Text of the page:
Review: Jackson’s ‘This Is It" a flawed gift to fans
The Denver Post/AP
Aspen, CO Colorado
Let’s agree, “Michael Jackson’s This Is It” was undertaken much too soon to be a great documentary the way the performer was extraordinary.
Gently directed by Kenny Ortega – Jackson’s longtime collaborator on his concerts – the movie is less a rich portrait of the artist than a compelling sketch of one at work. Still, there’s beauty in that.
Jackson died weeks before the comeback concert was to start its run at London’s O2 Arena. The rehearsals capture what might have been. The skillful editing of also hints at what the film might have been had there been a more considered waiting period.
Two weeks ago, the single “This is It” was released. It’s a wan bit of business, especially in comparison to the hits Jackson runs through at the Staples Center in Los Angeles. The film aptly begins with “Wanna Be Starting Something.”
There is a better reason offered for the movie’s title. In a series of video interviews taken during the audition process, a teary young dancer gives a heartfelt confession. He wanted to be a part of something, he says. “This is it,” he adds.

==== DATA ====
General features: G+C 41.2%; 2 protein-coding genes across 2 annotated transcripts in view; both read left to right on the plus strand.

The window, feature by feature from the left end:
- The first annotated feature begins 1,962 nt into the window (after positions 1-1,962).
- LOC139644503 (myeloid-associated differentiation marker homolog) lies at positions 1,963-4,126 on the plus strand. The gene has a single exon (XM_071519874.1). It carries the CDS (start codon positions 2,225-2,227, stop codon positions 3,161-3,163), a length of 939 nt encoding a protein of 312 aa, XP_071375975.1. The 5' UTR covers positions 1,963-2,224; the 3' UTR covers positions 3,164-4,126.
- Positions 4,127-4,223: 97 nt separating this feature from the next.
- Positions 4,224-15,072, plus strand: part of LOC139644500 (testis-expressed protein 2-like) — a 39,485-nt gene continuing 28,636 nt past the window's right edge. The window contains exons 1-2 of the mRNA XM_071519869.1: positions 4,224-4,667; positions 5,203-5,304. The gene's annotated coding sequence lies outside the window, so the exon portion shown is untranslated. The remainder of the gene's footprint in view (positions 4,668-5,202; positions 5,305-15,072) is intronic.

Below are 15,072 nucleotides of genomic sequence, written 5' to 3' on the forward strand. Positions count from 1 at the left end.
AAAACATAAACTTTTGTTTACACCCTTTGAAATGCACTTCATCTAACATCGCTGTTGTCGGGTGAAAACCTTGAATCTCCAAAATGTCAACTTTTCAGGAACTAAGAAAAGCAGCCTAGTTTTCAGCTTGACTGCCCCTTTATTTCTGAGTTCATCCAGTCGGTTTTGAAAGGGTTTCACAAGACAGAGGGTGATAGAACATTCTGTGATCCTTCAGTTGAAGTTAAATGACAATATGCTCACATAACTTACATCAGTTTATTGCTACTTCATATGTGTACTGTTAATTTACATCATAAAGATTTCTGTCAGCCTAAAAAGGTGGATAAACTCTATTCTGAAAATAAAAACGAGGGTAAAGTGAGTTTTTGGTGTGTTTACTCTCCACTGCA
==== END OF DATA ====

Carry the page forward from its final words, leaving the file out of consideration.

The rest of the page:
Jackson intended the concerts to be a gift to his fans. And the movie is truly for fans. All those fine young troupers and singers and musicians who complement Jackson onstage seem to have been “MJ” devotees long before their time with the consummate entertainer.
Ortega is respectful. He presents himself more as a facilitator of Jackson’s vision than a hard-charging director. For his part, Jackson is decisive. His asides and suggestions may be uttered in that soft voice but they can be whetted.
Watching him dance, one feels Jackson inhabited some perfect (Platonic) notion of sexiness. Pure performance is his object of desire – the thing he pursues.
There’s a deeply satisfying precision to Jackson and Travis Payne’s choreography. Lord, that chile could dance. Jackson understood the power of stillness as much, if not more, than the thrill of motion. Decades later, the familiar shimmy and slide of “Thriller” and the hand gestures of “Beat It” remain vivid.
“This Is It” promises the show would have been grand and grandiose had it gone on. Jackson looks at a monitor as an updated video is shot for “Thriller.”
A short film for “Smooth Criminal” plays with noir-ish fantasy. Jackson sits in a night club, a fedora pulled down, while another of Tinsel Town’s tragic figures wows. Rita Hayworth performs “Put the Blame on Mame” as Gilda. In addition to Hayworth, Jackson finds himself in the company of Humphrey Bogart, Edward G. Robinson, the indelible Gloria Graham.
As he watches Hayworth, it’s easy to ponder how identification took root in him who Jackson saw when he looked in the mirror. But Jackson’s genius here resists the easy psychologizing his death plunged so many of us into.
“This Is It” isn’t quite extraordinary as non-fiction film goes. Perhaps it’s something better: a work of generosity.
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